An eager crowd packed the Industrial Technology Building’s auditorium the evening of Friday, February 24 in anticipation of the 13th Annual Armenian Film Festival at Fresno State. The Festival was organized by the Armenian Studies Program and featured volunteers from the Armenian Students Organization who introduced the films. The Festival was funded in part by the Thomas A. Kooyumjian Family Foundation.
Students, family, professors, filmmakers, and community members all came out to support this annual event that features a variety of films from the international Armenian film community.
The four films showcased this year were “The Armenian and the Armenian” (2012) by director Armen Karoghlanian, “Le Piano” (2011) by Levon Minasian, “Sunrise Over Lake Van” (2011) from Artak Igityan and Vahan Stepanyan and “Bolis” (2011) by director Eric Nazarian.
“Telling stories is the only way we can create empathy, without being dogmatic or didactic,” said director Nazarian, quoting the late William Saroyan.
Nazarian traveled from Los Angeles for the viewing of his film “Bolis,” speaking to the audience before the film began.
“The game has changed, civilization has changed, and technology has changed everything. Everything is cinema. Facebook, YouTube, Skype, everything is words and images, so we have to start not being didactic but being storytellers. Being storytellers in a way that transcends the fact that we are special because we are Armenian.”
Nazarian was chosen with several other directors to be part of a project entitled “Do Not Forget Me, Istanbul.” Each film made focused on a theme of one of the ethnic minorities in Turkey, providing a look into the world of Istanbul that is both European and Anatolian.
“Bolis” is the first time the word “genocide” was uttered in a Turkish cinema. The story concerns an oud player with lived in Istanbul, known by Armenians as Bolis. A short film, “Bolis” contains multiple layers showing us how the cosmopolitan, progressive world of Istanbul lives right beside the more rustic, memory-filled streets of the city.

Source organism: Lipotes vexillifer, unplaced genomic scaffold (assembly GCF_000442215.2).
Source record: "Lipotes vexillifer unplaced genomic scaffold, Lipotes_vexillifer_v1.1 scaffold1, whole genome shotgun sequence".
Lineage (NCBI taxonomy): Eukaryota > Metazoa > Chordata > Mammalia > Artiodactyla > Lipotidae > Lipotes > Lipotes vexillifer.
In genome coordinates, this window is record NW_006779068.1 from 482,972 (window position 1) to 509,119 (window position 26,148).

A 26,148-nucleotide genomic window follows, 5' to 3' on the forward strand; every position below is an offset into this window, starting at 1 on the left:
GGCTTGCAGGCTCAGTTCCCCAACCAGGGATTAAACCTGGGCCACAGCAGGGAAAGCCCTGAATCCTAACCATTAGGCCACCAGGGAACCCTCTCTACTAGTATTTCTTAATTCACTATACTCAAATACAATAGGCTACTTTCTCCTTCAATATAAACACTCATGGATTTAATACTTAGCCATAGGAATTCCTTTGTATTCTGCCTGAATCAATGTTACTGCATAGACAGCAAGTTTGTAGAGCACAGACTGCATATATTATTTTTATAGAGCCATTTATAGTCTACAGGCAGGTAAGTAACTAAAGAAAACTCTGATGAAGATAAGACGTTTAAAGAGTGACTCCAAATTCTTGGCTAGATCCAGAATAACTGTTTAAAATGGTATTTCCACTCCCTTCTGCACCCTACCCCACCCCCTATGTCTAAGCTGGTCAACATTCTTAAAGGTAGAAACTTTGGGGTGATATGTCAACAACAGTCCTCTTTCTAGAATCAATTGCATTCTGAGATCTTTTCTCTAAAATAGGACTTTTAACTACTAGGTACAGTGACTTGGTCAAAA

“The Armenian and the Armenian,” based on a Saroyan short story, evoked the Armenian spirit.
An audience favorite, “Le Piano” was another short film, which provided a view into a world not commonly seen by the1988 earthquake that destroyed the city of Leninakan. Young orphan Loussine is a talented musician. Her grandfather dotes upon the girl, who can’t speak, and her rented piano. The piano is too large to fit inside their small residence, so Loussine must practice outside in the elements where the weather, neighbors, and little hooligans become obstacles. The plot serves as an indicator that, just as the beautiful piano is too big for the small house, Loussine’s beautiful talent is too large for Leninankan.
The remaining film, “Sunrise Over Lake Van,” was also embraced by the crowd, and provided moments of comic relief and introspection. A feature-length film, “Sunrise Over Lake Van” concerned the antics of Garabed, an old man whose mother survived the 1915 Genocide, and who now takes it upon himself to burn Turkey’s flag in front of the Turkish Embassy every April 24.
Garabed’s son, Dikran, his new wife, and Garabed’s grandson and grandson’s girlfriend, all played separate but meaningful roles within the storyline supporting each other.
The films all inspired conversation among the audience, drawing applause and laughs as well as sighs and murmurs.
The Knights of Vartan Cultural Committee provided refreshments after the screening, providing an opportunity for the audience to reflect upon the films.
Films this year once again showcased the bevy of talent, artistry, and passion alive in Armenian filmmakers around the world.
The Armenian and the Armenian (2010) (USA),
Director: Armen Karaoghlanian
Bolis (2011) (USA/Turkey), Director: Eric Nazarian
Folie à Deux (2011) (France), Director: Armen Khechoumian
40 Days of Musa Dagh (2010) (USA), Director: Robert Davidian
Return (2010) (USA), Director: Robert Davidian
Komitas (2010) (USA), Director: David Deranian
The Last Tightrope Dancer in Armenia (2010) (Armenia),
Directors: Arman Yeritsyan, Inna Sahakyan
Le Piano (2011) (France/Armenia), Director: Levon Minasian
Roots (2011) (Greece), Director: Vahagn Karapetyan
Sunrise over Lake Van (2011) (Armenia),
Directors: Artak Igityan, Vahan Stepanyan
Thank you to Armen Toumajian, Film Curator of the AFFMA-Arpa Foundation for Film, Music and Art (Los Angeles) for his assistance in organizing the 13th Annual Armenian Film Festival.
Thank you to Vatche Soghomonian for technical assistance.